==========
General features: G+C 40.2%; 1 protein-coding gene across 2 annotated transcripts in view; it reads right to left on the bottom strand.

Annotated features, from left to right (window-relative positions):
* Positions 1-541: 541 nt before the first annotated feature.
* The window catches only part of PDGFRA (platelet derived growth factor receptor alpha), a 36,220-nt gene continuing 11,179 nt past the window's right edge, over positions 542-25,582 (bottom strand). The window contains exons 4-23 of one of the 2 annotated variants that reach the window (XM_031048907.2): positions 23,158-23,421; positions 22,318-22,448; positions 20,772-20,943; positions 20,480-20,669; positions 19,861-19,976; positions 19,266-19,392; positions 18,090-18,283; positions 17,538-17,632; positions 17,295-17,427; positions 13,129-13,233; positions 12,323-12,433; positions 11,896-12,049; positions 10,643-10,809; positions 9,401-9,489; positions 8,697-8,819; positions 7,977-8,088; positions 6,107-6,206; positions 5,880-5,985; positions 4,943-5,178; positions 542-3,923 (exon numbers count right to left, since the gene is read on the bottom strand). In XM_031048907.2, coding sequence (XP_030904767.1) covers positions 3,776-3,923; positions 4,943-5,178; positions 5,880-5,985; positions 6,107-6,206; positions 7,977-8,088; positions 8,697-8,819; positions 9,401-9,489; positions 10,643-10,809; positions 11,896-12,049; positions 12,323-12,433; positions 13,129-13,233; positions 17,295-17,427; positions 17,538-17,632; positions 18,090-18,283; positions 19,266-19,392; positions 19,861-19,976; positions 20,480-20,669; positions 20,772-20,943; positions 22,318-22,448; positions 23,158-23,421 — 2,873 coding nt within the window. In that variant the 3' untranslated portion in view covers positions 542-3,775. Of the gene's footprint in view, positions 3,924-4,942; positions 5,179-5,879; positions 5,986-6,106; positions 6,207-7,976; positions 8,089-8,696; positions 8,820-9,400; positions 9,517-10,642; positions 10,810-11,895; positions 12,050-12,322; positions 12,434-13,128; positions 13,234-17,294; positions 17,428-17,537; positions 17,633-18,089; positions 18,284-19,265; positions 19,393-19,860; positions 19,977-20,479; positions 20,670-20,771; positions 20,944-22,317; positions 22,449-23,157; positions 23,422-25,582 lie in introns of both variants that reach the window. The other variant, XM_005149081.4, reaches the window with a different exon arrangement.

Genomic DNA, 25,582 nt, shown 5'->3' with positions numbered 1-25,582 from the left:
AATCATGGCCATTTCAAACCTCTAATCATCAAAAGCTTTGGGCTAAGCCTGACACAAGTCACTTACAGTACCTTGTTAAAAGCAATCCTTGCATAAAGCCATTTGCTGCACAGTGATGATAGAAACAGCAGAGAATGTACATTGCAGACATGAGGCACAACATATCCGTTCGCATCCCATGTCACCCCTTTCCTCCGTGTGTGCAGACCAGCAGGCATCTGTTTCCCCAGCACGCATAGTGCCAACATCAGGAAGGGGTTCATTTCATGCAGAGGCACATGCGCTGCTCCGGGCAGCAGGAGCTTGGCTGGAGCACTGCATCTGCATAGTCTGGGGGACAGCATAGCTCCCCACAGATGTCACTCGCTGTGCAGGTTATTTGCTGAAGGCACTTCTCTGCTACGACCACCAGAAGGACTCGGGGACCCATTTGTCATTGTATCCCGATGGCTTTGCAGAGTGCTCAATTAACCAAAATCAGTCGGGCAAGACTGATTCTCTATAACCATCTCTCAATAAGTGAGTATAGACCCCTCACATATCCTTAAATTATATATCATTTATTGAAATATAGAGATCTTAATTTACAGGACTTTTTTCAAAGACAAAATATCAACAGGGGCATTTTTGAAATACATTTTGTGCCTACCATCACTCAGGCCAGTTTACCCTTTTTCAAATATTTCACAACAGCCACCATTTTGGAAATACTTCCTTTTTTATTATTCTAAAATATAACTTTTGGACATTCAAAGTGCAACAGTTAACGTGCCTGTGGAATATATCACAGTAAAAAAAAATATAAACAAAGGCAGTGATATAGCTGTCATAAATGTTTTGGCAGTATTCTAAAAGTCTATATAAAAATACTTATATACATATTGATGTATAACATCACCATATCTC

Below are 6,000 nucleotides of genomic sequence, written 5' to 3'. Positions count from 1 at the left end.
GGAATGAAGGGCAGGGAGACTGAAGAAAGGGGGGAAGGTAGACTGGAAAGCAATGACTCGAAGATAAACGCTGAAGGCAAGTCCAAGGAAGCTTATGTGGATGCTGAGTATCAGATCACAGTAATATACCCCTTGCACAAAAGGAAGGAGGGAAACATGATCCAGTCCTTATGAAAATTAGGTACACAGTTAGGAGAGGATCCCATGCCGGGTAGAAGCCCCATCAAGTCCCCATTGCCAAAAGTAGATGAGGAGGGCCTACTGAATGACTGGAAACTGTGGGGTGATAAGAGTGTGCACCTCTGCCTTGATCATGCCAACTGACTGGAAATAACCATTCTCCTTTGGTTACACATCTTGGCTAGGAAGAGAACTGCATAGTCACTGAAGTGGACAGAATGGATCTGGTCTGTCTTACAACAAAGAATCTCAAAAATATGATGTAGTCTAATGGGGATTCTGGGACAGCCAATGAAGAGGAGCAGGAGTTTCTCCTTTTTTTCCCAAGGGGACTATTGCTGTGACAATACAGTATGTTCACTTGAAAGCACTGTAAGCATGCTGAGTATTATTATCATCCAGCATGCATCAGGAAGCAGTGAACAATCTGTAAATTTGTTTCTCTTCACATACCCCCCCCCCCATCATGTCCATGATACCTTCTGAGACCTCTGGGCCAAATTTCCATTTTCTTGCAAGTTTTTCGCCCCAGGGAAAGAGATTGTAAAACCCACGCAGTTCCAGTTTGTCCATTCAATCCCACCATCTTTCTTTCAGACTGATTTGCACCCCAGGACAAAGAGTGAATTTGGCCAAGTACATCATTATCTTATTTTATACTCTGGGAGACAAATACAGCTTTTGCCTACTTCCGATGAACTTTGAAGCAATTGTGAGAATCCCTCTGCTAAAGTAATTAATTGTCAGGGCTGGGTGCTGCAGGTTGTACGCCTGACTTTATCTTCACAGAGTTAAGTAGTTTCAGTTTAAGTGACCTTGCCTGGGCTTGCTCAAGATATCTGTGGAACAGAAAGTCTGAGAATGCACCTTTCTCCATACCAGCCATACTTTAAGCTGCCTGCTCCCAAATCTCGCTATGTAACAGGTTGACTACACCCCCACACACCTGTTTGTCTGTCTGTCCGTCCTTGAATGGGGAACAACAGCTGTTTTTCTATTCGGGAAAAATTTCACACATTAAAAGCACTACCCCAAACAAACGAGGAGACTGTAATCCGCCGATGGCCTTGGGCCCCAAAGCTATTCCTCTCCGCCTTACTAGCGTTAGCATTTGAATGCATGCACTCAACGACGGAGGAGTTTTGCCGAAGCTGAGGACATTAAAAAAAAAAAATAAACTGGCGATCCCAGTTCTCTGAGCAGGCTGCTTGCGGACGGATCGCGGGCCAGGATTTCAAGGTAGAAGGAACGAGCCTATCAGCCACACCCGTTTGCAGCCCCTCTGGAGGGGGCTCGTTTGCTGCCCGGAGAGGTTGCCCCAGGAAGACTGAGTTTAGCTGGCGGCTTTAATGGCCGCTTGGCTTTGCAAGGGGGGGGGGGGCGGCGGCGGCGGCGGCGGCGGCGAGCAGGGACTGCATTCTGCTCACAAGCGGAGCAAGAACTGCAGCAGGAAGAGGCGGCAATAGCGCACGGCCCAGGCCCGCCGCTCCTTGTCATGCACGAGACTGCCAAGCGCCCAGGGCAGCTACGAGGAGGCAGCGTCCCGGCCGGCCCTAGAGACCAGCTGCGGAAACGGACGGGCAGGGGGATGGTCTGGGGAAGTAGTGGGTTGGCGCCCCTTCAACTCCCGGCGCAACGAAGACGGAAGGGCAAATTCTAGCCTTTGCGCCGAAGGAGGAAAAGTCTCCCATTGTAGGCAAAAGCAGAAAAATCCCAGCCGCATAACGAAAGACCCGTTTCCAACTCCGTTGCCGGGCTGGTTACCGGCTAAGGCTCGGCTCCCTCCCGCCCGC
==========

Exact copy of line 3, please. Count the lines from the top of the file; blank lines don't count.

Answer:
* Positions 1-541: 541 nt before the first annotated feature.